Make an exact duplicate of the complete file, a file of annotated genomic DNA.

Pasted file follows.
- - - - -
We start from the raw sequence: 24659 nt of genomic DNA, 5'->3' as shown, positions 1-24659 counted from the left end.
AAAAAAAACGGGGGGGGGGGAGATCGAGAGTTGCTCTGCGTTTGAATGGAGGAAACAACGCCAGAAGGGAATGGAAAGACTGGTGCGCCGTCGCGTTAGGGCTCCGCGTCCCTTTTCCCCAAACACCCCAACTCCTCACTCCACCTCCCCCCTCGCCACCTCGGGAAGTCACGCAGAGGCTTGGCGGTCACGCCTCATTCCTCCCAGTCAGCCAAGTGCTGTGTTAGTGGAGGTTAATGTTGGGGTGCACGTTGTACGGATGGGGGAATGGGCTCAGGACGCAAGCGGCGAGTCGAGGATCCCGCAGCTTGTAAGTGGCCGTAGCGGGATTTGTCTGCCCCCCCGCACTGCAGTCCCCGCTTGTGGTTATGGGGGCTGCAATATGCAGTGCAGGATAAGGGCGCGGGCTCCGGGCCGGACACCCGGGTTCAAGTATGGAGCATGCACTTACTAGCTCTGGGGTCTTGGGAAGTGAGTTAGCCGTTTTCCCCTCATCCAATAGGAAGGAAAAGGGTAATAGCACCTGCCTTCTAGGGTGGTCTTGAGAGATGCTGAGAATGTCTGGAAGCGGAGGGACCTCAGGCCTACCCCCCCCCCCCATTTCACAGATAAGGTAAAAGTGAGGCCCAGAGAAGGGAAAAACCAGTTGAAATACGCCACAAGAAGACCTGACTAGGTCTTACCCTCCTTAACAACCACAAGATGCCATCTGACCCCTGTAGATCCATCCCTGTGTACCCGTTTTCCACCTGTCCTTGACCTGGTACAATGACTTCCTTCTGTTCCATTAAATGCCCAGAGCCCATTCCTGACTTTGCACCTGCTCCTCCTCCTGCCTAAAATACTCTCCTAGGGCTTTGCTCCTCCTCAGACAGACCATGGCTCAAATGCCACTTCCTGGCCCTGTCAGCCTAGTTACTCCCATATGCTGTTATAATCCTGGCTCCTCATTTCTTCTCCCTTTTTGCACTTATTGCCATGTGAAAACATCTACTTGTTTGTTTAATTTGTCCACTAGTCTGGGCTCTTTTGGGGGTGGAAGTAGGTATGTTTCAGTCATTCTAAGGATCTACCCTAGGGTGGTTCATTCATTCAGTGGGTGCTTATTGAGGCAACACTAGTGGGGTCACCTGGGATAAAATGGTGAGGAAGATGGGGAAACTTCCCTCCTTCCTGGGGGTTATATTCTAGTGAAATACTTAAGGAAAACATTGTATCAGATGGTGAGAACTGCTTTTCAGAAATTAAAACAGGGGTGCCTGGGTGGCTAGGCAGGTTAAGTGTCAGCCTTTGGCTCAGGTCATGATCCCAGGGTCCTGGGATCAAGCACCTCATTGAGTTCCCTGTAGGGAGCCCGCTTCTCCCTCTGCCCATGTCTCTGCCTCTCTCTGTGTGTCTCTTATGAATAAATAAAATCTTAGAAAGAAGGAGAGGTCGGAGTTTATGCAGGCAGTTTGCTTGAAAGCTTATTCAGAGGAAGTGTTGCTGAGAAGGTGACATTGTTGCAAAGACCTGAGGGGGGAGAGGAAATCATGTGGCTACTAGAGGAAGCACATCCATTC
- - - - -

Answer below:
We start from the raw sequence: 24659 nt of genomic DNA, 5'->3' as shown, positions 1-24659 counted from the left end.
AAAAAAAACGGGGGGGGGGGAGATCGAGAGTTGCTCTGCGTTTGAATGGAGGAAACAACGCCAGAAGGGAATGGAAAGACTGGTGCGCCGTCGCGTTAGGGCTCCGCGTCCCTTTTCCCCAAACACCCCAACTCCTCACTCCACCTCCCCCCTCGCCACCTCGGGAAGTCACGCAGAGGCTTGGCGGTCACGCCTCATTCCTCCCAGTCAGCCAAGTGCTGTGTTAGTGGAGGTTAATGTTGGGGTGCACGTTGTACGGATGGGGGAATGGGCTCAGGACGCAAGCGGCGAGTCGAGGATCCCGCAGCTTGTAAGTGGCCGTAGCGGGATTTGTCTGCCCCCCCGCACTGCAGTCCCCGCTTGTGGTTATGGGGGCTGCAATATGCAGTGCAGGATAAGGGCGCGGGCTCCGGGCCGGACACCCGGGTTCAAGTATGGAGCATGCACTTACTAGCTCTGGGGTCTTGGGAAGTGAGTTAGCCGTTTTCCCCTCATCCAATAGGAAGGAAAAGGGTAATAGCACCTGCCTTCTAGGGTGGTCTTGAGAGATGCTGAGAATGTCTGGAAGCGGAGGGACCTCAGGCCTACCCCCCCCCCCCATTTCACAGATAAGGTAAAAGTGAGGCCCAGAGAAGGGAAAAACCAGTTGAAATACGCCACAAGAAGACCTGACTAGGTCTTACCCTCCTTAACAACCACAAGATGCCATCTGACCCCTGTAGATCCATCCCTGTGTACCCGTTTTCCACCTGTCCTTGACCTGGTACAATGACTTCCTTCTGTTCCATTAAATGCCCAGAGCCCATTCCTGACTTTGCACCTGCTCCTCCTCCTGCCTAAAATACTCTCCTAGGGCTTTGCTCCTCCTCAGACAGACCATGGCTCAAATGCCACTTCCTGGCCCTGTCAGCCTAGTTACTCCCATATGCTGTTATAATCCTGGCTCCTCATTTCTTCTCCCTTTTTGCACTTATTGCCATGTGAAAACATCTACTTGTTTGTTTAATTTGTCCACTAGTCTGGGCTCTTTTGGGGGTGGAAGTAGGTATGTTTCAGTCATTCTAAGGATCTACCCTAGGGTGGTTCATTCATTCAGTGGGTGCTTATTGAGGCAACACTAGTGGGGTCACCTGGGATAAAATGGTGAGGAAGATGGGGAAACTTCCCTCCTTCCTGGGGGTTATATTCTAGTGAAATACTTAAGGAAAACATTGTATCAGATGGTGAGAACTGCTTTTCAGAAATTAAAACAGGGGTGCCTGGGTGGCTAGGCAGGTTAAGTGTCAGCCTTTGGCTCAGGTCATGATCCCAGGGTCCTGGGATCAAGCACCTCATTGAGTTCCCTGTAGGGAGCCCGCTTCTCCCTCTGCCCATGTCTCTGCCTCTCTCTGTGTGTCTCTTATGAATAAATAAAATCTTAGAAAGAAGGAGAGGTCGGAGTTTATGCAGGCAGTTTGCTTGAAAGCTTATTCAGAGGAAGTGTTGCTGAGAAGGTGACATTGTTGCAAAGACCTGAGGGGGGAGAGGAAATCATGTGGCTACTAGAGGAAGCACATCCATTC